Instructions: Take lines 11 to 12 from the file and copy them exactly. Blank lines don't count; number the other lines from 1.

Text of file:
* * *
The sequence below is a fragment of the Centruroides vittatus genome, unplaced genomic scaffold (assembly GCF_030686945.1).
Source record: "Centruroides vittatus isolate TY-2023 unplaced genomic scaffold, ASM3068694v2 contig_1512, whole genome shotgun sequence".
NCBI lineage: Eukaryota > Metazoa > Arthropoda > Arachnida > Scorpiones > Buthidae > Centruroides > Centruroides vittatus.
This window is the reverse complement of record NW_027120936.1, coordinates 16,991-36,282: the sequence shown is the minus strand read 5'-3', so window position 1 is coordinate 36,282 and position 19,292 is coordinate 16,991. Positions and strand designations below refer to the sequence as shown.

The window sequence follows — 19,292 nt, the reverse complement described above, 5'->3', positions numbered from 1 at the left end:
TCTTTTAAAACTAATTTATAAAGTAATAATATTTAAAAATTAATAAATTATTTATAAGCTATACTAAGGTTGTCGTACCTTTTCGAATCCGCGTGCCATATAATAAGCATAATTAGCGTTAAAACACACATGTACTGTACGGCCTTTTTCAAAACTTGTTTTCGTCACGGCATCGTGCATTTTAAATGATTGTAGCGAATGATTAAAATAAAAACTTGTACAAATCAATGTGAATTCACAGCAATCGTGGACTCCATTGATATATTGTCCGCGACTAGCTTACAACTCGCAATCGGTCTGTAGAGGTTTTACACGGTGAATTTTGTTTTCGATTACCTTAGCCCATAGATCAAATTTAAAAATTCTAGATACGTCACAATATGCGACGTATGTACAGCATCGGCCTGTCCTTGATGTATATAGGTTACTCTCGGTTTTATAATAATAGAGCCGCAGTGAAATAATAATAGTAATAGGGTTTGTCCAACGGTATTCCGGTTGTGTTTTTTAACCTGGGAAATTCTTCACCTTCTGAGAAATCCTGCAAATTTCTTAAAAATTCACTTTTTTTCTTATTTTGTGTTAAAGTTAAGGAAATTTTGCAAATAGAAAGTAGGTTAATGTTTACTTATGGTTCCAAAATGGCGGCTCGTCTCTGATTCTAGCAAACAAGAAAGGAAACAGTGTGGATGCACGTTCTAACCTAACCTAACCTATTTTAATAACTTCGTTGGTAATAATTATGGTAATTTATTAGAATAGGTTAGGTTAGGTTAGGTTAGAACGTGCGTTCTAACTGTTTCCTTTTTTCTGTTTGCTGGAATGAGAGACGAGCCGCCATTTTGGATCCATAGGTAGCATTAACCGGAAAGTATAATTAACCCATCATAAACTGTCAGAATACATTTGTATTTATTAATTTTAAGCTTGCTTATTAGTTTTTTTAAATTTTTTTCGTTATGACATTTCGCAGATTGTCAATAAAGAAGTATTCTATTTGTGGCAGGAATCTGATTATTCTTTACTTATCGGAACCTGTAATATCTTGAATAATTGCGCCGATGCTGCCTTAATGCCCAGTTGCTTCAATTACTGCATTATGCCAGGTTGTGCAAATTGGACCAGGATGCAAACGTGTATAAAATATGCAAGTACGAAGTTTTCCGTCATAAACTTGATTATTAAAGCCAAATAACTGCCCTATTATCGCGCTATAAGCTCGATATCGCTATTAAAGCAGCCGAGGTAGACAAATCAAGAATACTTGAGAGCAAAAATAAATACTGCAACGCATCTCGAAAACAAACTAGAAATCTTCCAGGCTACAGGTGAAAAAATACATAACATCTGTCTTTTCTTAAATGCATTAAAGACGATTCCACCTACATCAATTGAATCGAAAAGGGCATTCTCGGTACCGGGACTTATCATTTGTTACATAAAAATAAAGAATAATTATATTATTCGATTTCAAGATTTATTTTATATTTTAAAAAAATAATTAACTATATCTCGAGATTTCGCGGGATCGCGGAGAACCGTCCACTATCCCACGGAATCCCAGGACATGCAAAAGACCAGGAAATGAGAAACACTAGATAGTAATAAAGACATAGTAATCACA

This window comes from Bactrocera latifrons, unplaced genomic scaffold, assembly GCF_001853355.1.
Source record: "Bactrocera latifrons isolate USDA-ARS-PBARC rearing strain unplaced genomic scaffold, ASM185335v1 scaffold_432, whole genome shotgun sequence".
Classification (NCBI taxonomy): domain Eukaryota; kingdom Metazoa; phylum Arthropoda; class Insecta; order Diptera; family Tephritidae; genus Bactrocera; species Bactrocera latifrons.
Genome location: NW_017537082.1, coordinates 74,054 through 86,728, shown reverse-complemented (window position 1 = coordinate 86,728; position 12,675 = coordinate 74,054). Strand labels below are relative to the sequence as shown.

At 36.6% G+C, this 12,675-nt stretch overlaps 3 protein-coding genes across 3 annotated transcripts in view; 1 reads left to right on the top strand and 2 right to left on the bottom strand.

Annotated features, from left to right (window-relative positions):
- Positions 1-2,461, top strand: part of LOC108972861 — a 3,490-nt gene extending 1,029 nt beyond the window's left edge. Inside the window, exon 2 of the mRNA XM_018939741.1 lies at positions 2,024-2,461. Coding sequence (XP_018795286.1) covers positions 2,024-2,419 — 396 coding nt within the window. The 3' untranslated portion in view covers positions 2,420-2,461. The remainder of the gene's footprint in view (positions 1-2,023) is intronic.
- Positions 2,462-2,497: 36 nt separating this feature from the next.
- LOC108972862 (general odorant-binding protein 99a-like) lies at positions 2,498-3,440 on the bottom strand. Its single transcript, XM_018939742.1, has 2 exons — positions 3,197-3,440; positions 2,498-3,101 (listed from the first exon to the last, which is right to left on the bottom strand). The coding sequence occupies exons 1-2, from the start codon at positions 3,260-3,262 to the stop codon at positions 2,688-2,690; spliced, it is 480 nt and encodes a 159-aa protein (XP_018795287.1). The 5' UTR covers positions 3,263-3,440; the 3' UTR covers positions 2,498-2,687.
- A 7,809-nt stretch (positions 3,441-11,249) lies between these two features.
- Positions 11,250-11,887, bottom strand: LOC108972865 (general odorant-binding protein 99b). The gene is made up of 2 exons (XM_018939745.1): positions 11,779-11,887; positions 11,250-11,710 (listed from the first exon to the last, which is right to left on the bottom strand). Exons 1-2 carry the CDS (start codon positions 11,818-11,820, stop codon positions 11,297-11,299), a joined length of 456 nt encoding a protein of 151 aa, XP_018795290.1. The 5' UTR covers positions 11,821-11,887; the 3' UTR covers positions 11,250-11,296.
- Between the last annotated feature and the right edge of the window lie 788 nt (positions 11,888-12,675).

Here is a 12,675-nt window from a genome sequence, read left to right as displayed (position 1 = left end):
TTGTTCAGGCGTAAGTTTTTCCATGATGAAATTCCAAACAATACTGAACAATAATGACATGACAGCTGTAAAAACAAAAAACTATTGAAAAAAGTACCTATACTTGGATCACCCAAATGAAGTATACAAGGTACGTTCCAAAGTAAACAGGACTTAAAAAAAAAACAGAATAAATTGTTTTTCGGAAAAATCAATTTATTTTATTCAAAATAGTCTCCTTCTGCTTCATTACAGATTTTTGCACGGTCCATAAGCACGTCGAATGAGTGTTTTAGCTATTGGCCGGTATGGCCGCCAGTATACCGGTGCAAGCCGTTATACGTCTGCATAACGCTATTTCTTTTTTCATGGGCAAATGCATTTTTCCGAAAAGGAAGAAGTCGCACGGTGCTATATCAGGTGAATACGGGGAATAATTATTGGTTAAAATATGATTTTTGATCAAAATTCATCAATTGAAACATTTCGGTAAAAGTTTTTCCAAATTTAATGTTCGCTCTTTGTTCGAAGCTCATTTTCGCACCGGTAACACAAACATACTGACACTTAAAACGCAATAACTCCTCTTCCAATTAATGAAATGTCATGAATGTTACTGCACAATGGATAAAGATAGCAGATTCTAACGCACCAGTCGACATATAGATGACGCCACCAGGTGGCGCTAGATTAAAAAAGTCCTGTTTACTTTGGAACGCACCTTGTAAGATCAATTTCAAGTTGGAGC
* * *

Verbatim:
At 36.6% G+C, this 12,675-nt stretch overlaps 3 protein-coding genes across 3 annotated transcripts in view; 1 reads left to right on the top strand and 2 right to left on the bottom strand.

Annotated features, from left to right (window-relative positions):